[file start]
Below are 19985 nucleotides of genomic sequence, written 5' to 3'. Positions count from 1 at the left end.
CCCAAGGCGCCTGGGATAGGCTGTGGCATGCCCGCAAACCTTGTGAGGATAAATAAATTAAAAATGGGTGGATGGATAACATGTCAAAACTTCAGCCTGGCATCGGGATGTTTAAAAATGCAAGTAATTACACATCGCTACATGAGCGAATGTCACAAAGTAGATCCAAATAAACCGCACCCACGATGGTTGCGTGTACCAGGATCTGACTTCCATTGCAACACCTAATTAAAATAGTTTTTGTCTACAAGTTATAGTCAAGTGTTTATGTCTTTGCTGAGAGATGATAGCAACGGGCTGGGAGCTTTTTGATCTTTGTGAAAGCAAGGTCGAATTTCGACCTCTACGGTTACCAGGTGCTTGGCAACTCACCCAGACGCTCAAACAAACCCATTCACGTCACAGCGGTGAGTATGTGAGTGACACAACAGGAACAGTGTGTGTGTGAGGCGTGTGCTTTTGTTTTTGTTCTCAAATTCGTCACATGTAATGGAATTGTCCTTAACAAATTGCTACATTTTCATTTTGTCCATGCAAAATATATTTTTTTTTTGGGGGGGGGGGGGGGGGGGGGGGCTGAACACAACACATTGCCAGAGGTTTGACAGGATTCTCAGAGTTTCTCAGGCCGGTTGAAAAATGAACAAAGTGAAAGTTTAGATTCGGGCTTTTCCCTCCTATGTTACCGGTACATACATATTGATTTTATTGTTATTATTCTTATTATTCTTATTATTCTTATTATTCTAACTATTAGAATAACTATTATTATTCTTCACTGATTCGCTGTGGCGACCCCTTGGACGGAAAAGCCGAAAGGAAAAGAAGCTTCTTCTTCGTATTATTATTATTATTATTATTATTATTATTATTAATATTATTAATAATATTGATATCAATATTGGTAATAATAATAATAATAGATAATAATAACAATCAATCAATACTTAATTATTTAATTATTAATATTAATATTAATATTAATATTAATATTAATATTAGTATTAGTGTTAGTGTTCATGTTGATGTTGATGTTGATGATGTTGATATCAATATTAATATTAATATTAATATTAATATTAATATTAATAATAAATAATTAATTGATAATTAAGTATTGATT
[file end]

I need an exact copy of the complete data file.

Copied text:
Below are 19985 nucleotides of genomic sequence, written 5' to 3'. Positions count from 1 at the left end.
CCCAAGGCGCCTGGGATAGGCTGTGGCATGCCCGCAAACCTTGTGAGGATAAATAAATTAAAAATGGGTGGATGGATAACATGTCAAAACTTCAGCCTGGCATCGGGATGTTTAAAAATGCAAGTAATTACACATCGCTACATGAGCGAATGTCACAAAGTAGATCCAAATAAACCGCACCCACGATGGTTGCGTGTACCAGGATCTGACTTCCATTGCAACACCTAATTAAAATAGTTTTTGTCTACAAGTTATAGTCAAGTGTTTATGTCTTTGCTGAGAGATGATAGCAACGGGCTGGGAGCTTTTTGATCTTTGTGAAAGCAAGGTCGAATTTCGACCTCTACGGTTACCAGGTGCTTGGCAACTCACCCAGACGCTCAAACAAACCCATTCACGTCACAGCGGTGAGTATGTGAGTGACACAACAGGAACAGTGTGTGTGTGAGGCGTGTGCTTTTGTTTTTGTTCTCAAATTCGTCACATGTAATGGAATTGTCCTTAACAAATTGCTACATTTTCATTTTGTCCATGCAAAATATATTTTTTTTTTGGGGGGGGGGGGGGGGGGGGGGGCTGAACACAACACATTGCCAGAGGTTTGACAGGATTCTCAGAGTTTCTCAGGCCGGTTGAAAAATGAACAAAGTGAAAGTTTAGATTCGGGCTTTTCCCTCCTATGTTACCGGTACATACATATTGATTTTATTGTTATTATTCTTATTATTCTTATTATTCTTATTATTCTAACTATTAGAATAACTATTATTATTCTTCACTGATTCGCTGTGGCGACCCCTTGGACGGAAAAGCCGAAAGGAAAAGAAGCTTCTTCTTCGTATTATTATTATTATTATTATTATTATTATTATTAATATTATTAATAATATTGATATCAATATTGGTAATAATAATAATAATAGATAATAATAACAATCAATCAATACTTAATTATTTAATTATTAATATTAATATTAATATTAATATTAATATTAATATTAGTATTAGTGTTAGTGTTCATGTTGATGTTGATGTTGATGATGTTGATATCAATATTAATATTAATATTAATATTAATATTAATATTAATAATAAATAATTAATTGATAATTAAGTATTGATT